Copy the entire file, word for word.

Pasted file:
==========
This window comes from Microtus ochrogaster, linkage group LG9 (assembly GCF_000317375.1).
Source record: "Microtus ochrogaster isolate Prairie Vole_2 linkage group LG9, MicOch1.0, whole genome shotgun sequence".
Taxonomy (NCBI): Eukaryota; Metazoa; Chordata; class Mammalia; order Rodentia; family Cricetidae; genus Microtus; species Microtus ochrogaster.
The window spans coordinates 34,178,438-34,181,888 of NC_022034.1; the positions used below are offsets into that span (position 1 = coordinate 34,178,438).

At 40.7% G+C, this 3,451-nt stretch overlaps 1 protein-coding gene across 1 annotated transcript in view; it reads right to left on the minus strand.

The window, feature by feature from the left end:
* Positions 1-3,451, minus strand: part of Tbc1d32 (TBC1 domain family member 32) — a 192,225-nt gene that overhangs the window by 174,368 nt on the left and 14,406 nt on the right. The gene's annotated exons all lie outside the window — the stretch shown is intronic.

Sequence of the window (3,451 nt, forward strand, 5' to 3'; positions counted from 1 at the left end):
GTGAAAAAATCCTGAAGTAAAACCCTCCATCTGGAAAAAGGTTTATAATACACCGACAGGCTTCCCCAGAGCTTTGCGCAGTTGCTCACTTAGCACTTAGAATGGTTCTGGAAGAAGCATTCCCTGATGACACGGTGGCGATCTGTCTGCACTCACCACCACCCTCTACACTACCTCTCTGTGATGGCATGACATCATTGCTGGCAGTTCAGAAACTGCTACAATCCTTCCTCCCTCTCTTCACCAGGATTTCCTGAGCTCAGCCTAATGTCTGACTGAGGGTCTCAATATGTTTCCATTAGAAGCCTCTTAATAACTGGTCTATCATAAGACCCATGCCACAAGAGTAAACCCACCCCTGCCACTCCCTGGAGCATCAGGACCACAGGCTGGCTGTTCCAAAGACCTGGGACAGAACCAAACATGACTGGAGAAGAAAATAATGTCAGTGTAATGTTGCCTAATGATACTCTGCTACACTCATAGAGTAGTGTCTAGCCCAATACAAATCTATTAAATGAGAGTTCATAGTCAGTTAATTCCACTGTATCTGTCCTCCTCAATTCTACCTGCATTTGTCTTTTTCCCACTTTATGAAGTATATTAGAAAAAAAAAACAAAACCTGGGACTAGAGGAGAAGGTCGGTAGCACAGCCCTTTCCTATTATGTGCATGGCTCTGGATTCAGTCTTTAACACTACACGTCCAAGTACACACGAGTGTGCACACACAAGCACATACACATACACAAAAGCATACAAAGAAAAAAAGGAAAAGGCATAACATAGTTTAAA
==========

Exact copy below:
This window comes from Microtus ochrogaster, linkage group LG9 (assembly GCF_000317375.1).
Source record: "Microtus ochrogaster isolate Prairie Vole_2 linkage group LG9, MicOch1.0, whole genome shotgun sequence".
Taxonomy (NCBI): Eukaryota; Metazoa; Chordata; class Mammalia; order Rodentia; family Cricetidae; genus Microtus; species Microtus ochrogaster.
The window spans coordinates 34,178,438-34,181,888 of NC_022034.1; the positions used below are offsets into that span (position 1 = coordinate 34,178,438).

At 40.7% G+C, this 3,451-nt stretch overlaps 1 protein-coding gene across 1 annotated transcript in view; it reads right to left on the minus strand.

The window, feature by feature from the left end:
* Positions 1-3,451, minus strand: part of Tbc1d32 (TBC1 domain family member 32) — a 192,225-nt gene that overhangs the window by 174,368 nt on the left and 14,406 nt on the right. The gene's annotated exons all lie outside the window — the stretch shown is intronic.

Sequence of the window (3,451 nt, forward strand, 5' to 3'; positions counted from 1 at the left end):
GTGAAAAAATCCTGAAGTAAAACCCTCCATCTGGAAAAAGGTTTATAATACACCGACAGGCTTCCCCAGAGCTTTGCGCAGTTGCTCACTTAGCACTTAGAATGGTTCTGGAAGAAGCATTCCCTGATGACACGGTGGCGATCTGTCTGCACTCACCACCACCCTCTACACTACCTCTCTGTGATGGCATGACATCATTGCTGGCAGTTCAGAAACTGCTACAATCCTTCCTCCCTCTCTTCACCAGGATTTCCTGAGCTCAGCCTAATGTCTGACTGAGGGTCTCAATATGTTTCCATTAGAAGCCTCTTAATAACTGGTCTATCATAAGACCCATGCCACAAGAGTAAACCCACCCCTGCCACTCCCTGGAGCATCAGGACCACAGGCTGGCTGTTCCAAAGACCTGGGACAGAACCAAACATGACTGGAGAAGAAAATAATGTCAGTGTAATGTTGCCTAATGATACTCTGCTACACTCATAGAGTAGTGTCTAGCCCAATACAAATCTATTAAATGAGAGTTCATAGTCAGTTAATTCCACTGTATCTGTCCTCCTCAATTCTACCTGCATTTGTCTTTTTCCCACTTTATGAAGTATATTAGAAAAAAAAAACAAAACCTGGGACTAGAGGAGAAGGTCGGTAGCACAGCCCTTTCCTATTATGTGCATGGCTCTGGATTCAGTCTTTAACACTACACGTCCAAGTACACACGAGTGTGCACACACAAGCACATACACATACACAAAAGCATACAAAGAAAAAAAGGAAAAGGCATAACATAGTTTAAA